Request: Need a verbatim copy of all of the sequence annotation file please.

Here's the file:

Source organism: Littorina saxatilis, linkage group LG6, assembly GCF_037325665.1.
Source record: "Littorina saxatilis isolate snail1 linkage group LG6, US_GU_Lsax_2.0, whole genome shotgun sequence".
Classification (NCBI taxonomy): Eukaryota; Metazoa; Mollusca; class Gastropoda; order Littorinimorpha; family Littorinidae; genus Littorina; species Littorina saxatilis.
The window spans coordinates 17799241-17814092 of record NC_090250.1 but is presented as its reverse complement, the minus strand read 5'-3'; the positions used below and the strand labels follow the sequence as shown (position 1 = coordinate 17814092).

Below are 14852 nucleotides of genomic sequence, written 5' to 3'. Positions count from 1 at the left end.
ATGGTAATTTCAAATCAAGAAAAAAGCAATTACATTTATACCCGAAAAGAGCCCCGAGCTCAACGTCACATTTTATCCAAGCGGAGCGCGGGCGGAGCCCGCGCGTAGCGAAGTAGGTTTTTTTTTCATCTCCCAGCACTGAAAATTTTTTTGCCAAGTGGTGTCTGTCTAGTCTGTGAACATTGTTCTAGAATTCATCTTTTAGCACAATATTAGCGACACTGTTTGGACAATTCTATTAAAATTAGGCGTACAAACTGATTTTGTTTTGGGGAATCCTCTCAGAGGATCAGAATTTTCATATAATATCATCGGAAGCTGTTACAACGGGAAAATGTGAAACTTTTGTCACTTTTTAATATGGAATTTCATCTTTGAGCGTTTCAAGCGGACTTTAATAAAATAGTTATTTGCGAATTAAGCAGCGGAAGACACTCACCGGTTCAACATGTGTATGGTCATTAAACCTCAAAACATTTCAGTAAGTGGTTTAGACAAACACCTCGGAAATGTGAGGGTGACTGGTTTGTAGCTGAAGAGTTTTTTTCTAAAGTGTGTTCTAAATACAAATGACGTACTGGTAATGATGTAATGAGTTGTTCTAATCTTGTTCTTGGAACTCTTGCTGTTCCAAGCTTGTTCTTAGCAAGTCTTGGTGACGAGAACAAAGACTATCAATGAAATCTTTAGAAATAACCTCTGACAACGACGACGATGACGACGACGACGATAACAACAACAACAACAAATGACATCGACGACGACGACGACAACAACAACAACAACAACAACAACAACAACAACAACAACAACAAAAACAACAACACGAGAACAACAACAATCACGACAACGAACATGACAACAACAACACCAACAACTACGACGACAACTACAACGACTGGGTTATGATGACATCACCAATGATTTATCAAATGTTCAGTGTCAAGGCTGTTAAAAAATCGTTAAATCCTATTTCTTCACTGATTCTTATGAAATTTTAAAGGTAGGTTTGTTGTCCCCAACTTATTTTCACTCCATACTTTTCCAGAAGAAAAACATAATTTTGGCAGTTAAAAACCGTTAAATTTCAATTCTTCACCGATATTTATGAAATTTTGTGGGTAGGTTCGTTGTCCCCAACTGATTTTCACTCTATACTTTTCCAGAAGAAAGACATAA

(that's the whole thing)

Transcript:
Source organism: Littorina saxatilis, linkage group LG6, assembly GCF_037325665.1.
Source record: "Littorina saxatilis isolate snail1 linkage group LG6, US_GU_Lsax_2.0, whole genome shotgun sequence".
Classification (NCBI taxonomy): Eukaryota; Metazoa; Mollusca; class Gastropoda; order Littorinimorpha; family Littorinidae; genus Littorina; species Littorina saxatilis.
The window spans coordinates 17799241-17814092 of record NC_090250.1 but is presented as its reverse complement, the minus strand read 5'-3'; the positions used below and the strand labels follow the sequence as shown (position 1 = coordinate 17814092).

Below are 14852 nucleotides of genomic sequence, written 5' to 3'. Positions count from 1 at the left end.
ATGGTAATTTCAAATCAAGAAAAAAGCAATTACATTTATACCCGAAAAGAGCCCCGAGCTCAACGTCACATTTTATCCAAGCGGAGCGCGGGCGGAGCCCGCGCGTAGCGAAGTAGGTTTTTTTTTCATCTCCCAGCACTGAAAATTTTTTTGCCAAGTGGTGTCTGTCTAGTCTGTGAACATTGTTCTAGAATTCATCTTTTAGCACAATATTAGCGACACTGTTTGGACAATTCTATTAAAATTAGGCGTACAAACTGATTTTGTTTTGGGGAATCCTCTCAGAGGATCAGAATTTTCATATAATATCATCGGAAGCTGTTACAACGGGAAAATGTGAAACTTTTGTCACTTTTTAATATGGAATTTCATCTTTGAGCGTTTCAAGCGGACTTTAATAAAATAGTTATTTGCGAATTAAGCAGCGGAAGACACTCACCGGTTCAACATGTGTATGGTCATTAAACCTCAAAACATTTCAGTAAGTGGTTTAGACAAACACCTCGGAAATGTGAGGGTGACTGGTTTGTAGCTGAAGAGTTTTTTTCTAAAGTGTGTTCTAAATACAAATGACGTACTGGTAATGATGTAATGAGTTGTTCTAATCTTGTTCTTGGAACTCTTGCTGTTCCAAGCTTGTTCTTAGCAAGTCTTGGTGACGAGAACAAAGACTATCAATGAAATCTTTAGAAATAACCTCTGACAACGACGACGATGACGACGACGACGATAACAACAACAACAACAAATGACATCGACGACGACGACGACAACAACAACAACAACAACAACAACAACAACAACAACAACAACAAAAACAACAACACGAGAACAACAACAATCACGACAACGAACATGACAACAACAACACCAACAACTACGACGACAACTACAACGACTGGGTTATGATGACATCACCAATGATTTATCAAATGTTCAGTGTCAAGGCTGTTAAAAAATCGTTAAATCCTATTTCTTCACTGATTCTTATGAAATTTTAAAGGTAGGTTTGTTGTCCCCAACTTATTTTCACTCCATACTTTTCCAGAAGAAAAACATAATTTTGGCAGTTAAAAACCGTTAAATTTCAATTCTTCACCGATATTTATGAAATTTTGTGGGTAGGTTCGTTGTCCCCAACTGATTTTCACTCTATACTTTTCCAGAAGAAAGACATAA